dr.K's tiips

My Kafka method: addressing the unexplainable between us

January 21 2014 by Dr. Kaminski

Much of my free time I spend with my geniuses.  Quiet and ready they weigh down my bookshelves.  Borges, Nietzsche, de Saint Exupery, scores of geniuses, all are there, all are mine. Above them all, always towering in my supplicant mind stands delicate and tall my ultimate advisor: Franz Kafka.  In a letter to Oskar Pollak, on November 8, 1903, he wrote:

“We are as forlorn as children lost in the woods. When you stand in front of me and look at me, what do you know of the griefs that are in me and what do I know of yours. And if I were to cast myself down before you and weep and tell you, what more would you know about me than you know about Hell when someone tells you it is hot and dreadful? For that reason alone we human beings ought to stand before one another as reverently, as reflectively, as lovingly, as we would before the entrance to Hell”.


I cannot think of a more disheartening statement for a psychiatrist.  I read his words when I forged my first hesitant steps into this formidable field.  I literally agonized over the thought: what if Kafka is right? What if I set myself for a futile chase of the eternally inaccessible?  As a physician, I am totally prepared to stand before the other reverently and lovingly.  I understand the hellish nature of emotional pain.  But will you never be able to explain to me your inner world?

Years into my practice, I have understood the lesson of my great genius teacher: we are inherently incapable of expressing to the other what takes place in our inner world. As a psychiatrist, I cannot expect you, my patient, to explain to me your inner world, much like you cannot describe what is going on in your spleen or thyroid.  You can explain to me your symptoms, but as Kafka said, all I know is that hell is hot and scary.   That is not enough to be profoundly effective.  In order to understand your inner world I have to visit there.  I have to imagine your life and experiences as they appear to you.  In other words, instead of “putting myself in your shoes,” I have to become the other even if for a split second – and suddenly everything is so clear.

It took me a long time to learn how to lose my judgment at each psychiatric encounter. Like Yoga or any other spiritual discipline, it is a long learning curve and one never masters the technique to full perfection.  I certainly am often reminded of my limitations. And, as opposed to Yoga, no “muscle memory” is permitted.  We may be predictable in the outside world, among our fellow humans, but inside our most intimate sphere, our experience is unlike others’.  And so, despite the years of experience, I often need to exert myself intellectually and spiritually with every person as if they were my first.  But once the moment of clarity occurs, when the glow of understanding illuminates another’s inner world, it is forever revealed in all its intricacies.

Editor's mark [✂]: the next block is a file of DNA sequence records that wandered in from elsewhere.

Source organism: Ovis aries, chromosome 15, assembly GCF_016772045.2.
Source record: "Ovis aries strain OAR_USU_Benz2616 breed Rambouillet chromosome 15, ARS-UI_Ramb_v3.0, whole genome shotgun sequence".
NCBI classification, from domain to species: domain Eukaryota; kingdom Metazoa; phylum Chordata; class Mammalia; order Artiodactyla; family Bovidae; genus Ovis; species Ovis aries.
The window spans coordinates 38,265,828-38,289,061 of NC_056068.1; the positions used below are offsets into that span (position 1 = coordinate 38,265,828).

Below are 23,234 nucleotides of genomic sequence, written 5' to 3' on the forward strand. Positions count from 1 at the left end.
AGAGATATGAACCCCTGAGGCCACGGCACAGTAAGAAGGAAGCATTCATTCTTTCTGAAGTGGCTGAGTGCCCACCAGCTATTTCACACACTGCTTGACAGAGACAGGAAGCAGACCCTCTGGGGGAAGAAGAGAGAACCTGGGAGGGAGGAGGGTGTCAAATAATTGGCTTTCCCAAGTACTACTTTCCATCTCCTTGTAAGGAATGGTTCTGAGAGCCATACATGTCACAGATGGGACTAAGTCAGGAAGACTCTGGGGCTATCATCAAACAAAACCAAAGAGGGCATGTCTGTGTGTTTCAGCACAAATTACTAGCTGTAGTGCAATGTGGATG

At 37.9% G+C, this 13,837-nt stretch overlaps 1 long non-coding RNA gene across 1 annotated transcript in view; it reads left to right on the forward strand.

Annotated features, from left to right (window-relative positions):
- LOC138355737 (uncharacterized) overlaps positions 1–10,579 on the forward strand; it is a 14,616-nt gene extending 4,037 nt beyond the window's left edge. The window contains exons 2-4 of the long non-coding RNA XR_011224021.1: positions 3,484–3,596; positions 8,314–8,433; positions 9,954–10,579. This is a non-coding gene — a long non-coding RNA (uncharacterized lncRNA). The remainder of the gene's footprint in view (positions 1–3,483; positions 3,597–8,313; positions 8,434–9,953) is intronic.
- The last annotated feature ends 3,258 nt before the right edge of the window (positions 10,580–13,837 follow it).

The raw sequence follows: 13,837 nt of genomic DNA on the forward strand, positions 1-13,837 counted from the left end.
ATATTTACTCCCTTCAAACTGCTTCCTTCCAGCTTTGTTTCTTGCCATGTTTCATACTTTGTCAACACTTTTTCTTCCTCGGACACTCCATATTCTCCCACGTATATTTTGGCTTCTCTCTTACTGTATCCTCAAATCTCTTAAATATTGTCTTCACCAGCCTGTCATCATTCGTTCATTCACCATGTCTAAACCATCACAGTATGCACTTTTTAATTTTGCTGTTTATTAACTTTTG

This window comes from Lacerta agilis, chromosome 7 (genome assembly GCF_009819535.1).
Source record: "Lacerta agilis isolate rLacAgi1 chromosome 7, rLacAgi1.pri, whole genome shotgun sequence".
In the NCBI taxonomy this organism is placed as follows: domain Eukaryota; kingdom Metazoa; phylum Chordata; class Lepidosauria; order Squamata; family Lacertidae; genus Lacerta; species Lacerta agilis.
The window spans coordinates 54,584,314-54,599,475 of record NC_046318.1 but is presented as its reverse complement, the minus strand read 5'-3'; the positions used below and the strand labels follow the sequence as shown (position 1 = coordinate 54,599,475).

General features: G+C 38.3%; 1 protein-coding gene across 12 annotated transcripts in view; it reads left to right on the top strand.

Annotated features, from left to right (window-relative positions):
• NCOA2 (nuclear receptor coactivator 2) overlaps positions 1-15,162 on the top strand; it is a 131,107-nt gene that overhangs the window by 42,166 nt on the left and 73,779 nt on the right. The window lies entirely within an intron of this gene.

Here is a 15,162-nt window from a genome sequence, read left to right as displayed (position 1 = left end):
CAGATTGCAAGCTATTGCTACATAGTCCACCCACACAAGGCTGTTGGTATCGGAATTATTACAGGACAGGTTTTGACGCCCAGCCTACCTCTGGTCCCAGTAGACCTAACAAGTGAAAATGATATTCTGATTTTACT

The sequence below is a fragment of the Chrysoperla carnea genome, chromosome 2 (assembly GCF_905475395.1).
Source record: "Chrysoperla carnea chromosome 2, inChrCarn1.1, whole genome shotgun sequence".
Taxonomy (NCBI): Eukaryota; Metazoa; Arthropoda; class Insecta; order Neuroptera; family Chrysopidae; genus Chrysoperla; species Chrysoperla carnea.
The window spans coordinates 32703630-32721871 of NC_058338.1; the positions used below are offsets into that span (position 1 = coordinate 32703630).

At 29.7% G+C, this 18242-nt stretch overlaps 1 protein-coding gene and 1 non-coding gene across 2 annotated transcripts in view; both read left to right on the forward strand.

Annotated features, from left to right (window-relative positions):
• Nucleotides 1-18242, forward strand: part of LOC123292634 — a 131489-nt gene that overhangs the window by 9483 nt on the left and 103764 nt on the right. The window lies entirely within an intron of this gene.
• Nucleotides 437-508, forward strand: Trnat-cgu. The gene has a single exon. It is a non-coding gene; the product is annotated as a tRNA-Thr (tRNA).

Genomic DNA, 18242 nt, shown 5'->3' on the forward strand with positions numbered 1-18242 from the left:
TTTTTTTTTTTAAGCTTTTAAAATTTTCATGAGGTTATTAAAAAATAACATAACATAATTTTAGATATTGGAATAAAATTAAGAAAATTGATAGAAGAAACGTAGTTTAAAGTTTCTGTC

I have been thinking about communication this week as I was scheduled to give one of my Men(ual) seminars.  I created the workshop some years ago, responding to my work with couples.  Typically, a focus of a couple’s work  is improvement of   communication  between the two.  And yet, at times I realized that even with “simultaneous translation” the man and woman sitting with me are unable to understand each other.  They want to listen to each other.  They are attentive to each other.  They love each other, and want their relationship to work. But they do not “get” what the other is trying to explain.

This is the juncture where I reach for “my Kafka”.  Is there a way for someone to express their deep emotional needs,  even when their words betray them?

I have developed my Kafka method to find alternatives to dialogue, alternatives to verbal communication, if you may.

Try this:

Together with your partner,  identify an issue that is very important to  you even if it seems insignificant to your partner.  We all have those “hang-ups” – pet peeves that can drive us mad even if we ourselves can recognize that “it is not a big deal”.

True, it is not a big deal in the outside world, but it is a big deal in our intimate, deeply veiled, inner world.  Why? There are as many possibilities as there are people and hang-ups.  And, when working on your relationship with your partner, you need to focus on the dynamic and understanding between the two of you.   Disagreement on “small things” is in fact one of the most destructive and erosive force in marriage.  People can torture themselves and their partners over the most inane issues.   And often it takes the form of a “ritualistic dance” where the couple acts like well-rehearsed actors in a play.  I assume you must have experienced it.  I certainly have.

Now think of Kafka’s words. It is important to be reminded that sometimes we cannot explain the why in our heart.   It is just there.  And, while difficult to explain, it is important to you nonetheless. And yes, you can ask your partner (especially your partner) to accept that importance without you having to explain.  (And perhaps if both of you stop bickering about it you would be able to become more flexible yourself.)

Some behaviors, or feelings, or needs, might be impossible to explain.  But they are there, and very powerful. My Kafka method can help us accept the fact that we may never get an answer why. Once we overcome this hurdle, suddenly the road to a loving partnership becomes clearer. Simple? Perhaps.  But it is not too simple to be effective.













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